To_kill_mockingbird_1962_11_-_h_2016I recently listened to Sissy Spacek’s narration of To Kill a Mockingbird, which was simply wonderful. We’d been assigned the novel in a ninth grade English class—not the ideal circumstances for encountering a work of literature. Laboriously, we dissected the book’s message, extracting solemn truths like that line of Atticus’s: “You never really understand a person until you consider things from his point of view … until you climb into his skin and walk around in it.”

The injustice of a white jury in Alabama convicting a black man, Tom Robinson, on false evidence for the crime of raping a white female was awful, but not surprising. I was more shocked when Bob Ewell attacked Jem and Scout. It was 1970 and George Wallace was running an ugly, racist campaign for governor of Alabama. Calling his opponent names, showing ads depicting a white girl surrounded by seven black boys alongside the slogan, “Wake Up Alabama!” He won the election in a landslide and entered the presidential race the day after his victory, gaining momentum in the primaries until an assassination attempt forced him to withdraw.

No, Tom Robinson’s conviction was expected, and I didn’t need to have all of Harper Lee’s foreshadowing pointed out to me by my English teacher. I knew what was coming.

More here.

Physicists address loophole in tests of Bell’s inequality using 600-year-old starlight

Jennifer Chu in

ScreenHunter_2580 Feb. 08 18.31Quantum entanglement may appear to be closer to science fiction than anything in our physical reality. But according to the laws of quantum mechanics—a branch of physics that describes the world at the scale of atoms and subatomic particles—quantum entanglement, which Einstein once skeptically viewed as "spooky action at a distance," is, in fact, real.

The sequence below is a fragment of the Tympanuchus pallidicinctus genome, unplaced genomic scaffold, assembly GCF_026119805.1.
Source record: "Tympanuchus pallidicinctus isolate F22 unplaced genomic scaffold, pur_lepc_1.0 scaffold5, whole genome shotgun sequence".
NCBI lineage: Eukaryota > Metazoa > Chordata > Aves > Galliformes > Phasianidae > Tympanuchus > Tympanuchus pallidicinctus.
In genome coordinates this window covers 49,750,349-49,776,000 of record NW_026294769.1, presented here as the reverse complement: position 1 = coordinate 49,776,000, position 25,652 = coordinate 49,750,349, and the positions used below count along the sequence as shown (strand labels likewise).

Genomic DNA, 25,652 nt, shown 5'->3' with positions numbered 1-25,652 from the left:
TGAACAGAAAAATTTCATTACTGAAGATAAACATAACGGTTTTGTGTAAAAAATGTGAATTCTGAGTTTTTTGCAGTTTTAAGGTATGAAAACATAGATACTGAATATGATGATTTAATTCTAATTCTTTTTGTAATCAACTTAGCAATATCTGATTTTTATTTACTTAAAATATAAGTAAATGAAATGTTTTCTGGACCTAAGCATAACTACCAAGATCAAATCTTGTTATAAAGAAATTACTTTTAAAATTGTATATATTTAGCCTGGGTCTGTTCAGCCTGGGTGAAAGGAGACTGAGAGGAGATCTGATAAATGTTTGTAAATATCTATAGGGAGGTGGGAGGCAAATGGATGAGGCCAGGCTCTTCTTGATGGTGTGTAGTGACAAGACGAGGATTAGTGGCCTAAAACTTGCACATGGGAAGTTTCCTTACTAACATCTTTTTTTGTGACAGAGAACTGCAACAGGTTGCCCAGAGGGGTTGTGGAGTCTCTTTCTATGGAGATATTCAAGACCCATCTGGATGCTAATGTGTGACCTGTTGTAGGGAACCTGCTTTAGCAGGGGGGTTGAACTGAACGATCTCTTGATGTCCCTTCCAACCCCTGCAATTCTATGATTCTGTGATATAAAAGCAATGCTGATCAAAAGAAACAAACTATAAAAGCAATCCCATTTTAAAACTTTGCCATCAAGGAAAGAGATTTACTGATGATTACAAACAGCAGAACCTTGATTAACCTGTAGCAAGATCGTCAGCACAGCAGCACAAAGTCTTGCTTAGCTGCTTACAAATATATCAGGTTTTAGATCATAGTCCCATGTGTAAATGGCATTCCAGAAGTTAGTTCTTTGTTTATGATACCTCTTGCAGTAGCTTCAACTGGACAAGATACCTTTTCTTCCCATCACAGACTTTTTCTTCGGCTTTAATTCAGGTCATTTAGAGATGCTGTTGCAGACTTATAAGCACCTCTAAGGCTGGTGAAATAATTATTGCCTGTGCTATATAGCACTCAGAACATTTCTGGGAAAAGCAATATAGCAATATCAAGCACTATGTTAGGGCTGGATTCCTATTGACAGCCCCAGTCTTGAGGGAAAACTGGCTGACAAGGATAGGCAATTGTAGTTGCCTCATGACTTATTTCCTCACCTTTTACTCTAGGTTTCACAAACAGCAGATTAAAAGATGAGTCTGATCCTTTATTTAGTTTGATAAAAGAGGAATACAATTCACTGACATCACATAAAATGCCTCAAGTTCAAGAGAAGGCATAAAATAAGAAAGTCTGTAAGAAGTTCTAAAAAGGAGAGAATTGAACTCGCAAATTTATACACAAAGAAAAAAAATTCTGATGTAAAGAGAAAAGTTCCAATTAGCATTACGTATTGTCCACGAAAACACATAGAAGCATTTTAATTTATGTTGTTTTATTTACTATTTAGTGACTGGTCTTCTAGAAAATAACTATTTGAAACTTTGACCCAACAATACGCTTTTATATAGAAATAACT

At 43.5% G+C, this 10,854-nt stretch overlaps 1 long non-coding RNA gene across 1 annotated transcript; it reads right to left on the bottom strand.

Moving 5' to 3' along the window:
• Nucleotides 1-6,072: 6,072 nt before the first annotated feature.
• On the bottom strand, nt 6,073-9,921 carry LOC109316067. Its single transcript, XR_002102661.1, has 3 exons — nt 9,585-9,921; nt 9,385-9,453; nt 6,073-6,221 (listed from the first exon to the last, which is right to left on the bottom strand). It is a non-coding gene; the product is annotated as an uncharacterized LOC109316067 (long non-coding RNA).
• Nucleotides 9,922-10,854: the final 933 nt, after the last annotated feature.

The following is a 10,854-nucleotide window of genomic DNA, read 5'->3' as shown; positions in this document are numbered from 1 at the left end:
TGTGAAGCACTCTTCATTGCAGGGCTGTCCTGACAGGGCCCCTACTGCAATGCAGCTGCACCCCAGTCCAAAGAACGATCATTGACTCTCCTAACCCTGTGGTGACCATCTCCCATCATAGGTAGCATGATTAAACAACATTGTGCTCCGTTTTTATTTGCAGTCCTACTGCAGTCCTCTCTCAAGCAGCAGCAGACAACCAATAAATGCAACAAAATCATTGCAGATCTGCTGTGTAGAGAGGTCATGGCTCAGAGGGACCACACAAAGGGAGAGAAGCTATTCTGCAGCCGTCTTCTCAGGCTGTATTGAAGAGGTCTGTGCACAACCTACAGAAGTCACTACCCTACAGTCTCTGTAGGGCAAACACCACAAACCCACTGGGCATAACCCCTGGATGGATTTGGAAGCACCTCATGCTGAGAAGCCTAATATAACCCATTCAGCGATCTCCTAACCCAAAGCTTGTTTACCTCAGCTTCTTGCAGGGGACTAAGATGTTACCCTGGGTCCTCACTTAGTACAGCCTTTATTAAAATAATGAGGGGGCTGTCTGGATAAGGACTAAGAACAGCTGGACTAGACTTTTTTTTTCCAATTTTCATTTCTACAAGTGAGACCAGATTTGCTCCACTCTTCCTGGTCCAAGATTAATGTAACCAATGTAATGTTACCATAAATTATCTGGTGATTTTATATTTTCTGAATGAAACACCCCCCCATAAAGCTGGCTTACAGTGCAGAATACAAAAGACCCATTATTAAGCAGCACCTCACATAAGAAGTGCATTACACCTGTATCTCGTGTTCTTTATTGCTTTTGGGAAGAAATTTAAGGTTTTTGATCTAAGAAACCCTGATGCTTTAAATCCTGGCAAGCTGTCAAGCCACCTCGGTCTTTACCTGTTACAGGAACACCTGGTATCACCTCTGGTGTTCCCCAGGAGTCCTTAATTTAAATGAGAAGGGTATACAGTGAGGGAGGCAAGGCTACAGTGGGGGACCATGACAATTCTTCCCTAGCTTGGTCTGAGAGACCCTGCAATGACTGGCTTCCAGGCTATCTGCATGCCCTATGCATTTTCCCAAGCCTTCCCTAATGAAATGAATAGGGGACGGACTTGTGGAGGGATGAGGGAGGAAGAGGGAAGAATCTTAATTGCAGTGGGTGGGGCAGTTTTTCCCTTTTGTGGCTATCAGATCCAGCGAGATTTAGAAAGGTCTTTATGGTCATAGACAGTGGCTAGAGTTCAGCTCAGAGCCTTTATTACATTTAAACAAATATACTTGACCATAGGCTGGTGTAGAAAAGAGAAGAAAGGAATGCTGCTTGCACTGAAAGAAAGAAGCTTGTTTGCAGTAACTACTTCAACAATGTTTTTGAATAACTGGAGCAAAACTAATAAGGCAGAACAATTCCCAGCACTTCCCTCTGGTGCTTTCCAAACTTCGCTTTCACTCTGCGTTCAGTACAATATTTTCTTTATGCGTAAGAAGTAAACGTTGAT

Imagine two specks of dust at opposite ends of the universe, separated by several billion light years. Quantum theory predicts that, regardless of the vast distance separating them, these two particles can be entangled. That is, any measurement made on one will instantaneously convey information about the outcome of a future measurement on its partner. In that case, the outcomes of measurements on each member of the pair can become highly correlated.

If, instead, the universe behaves as Einstein imagined it should—with particles having their own, definite properties prior to measurement, and with local causes only capable of yielding local effects—then there should be an upper limit to the degree to which measurements on each member of the pair of particles could be correlated. Physicist John Bell quantified that upper limit, now known as "Bell's inequality," more than 50 years ago.

In numerous previous experiments, physicists have observed correlations between particles in excess of the limit set by Bell's inequality, which suggests that they are indeed entangled, just as predicted by . But each such test has been subject to various "loopholes," scenarios that might account for the observed correlations even if the world were not governed by .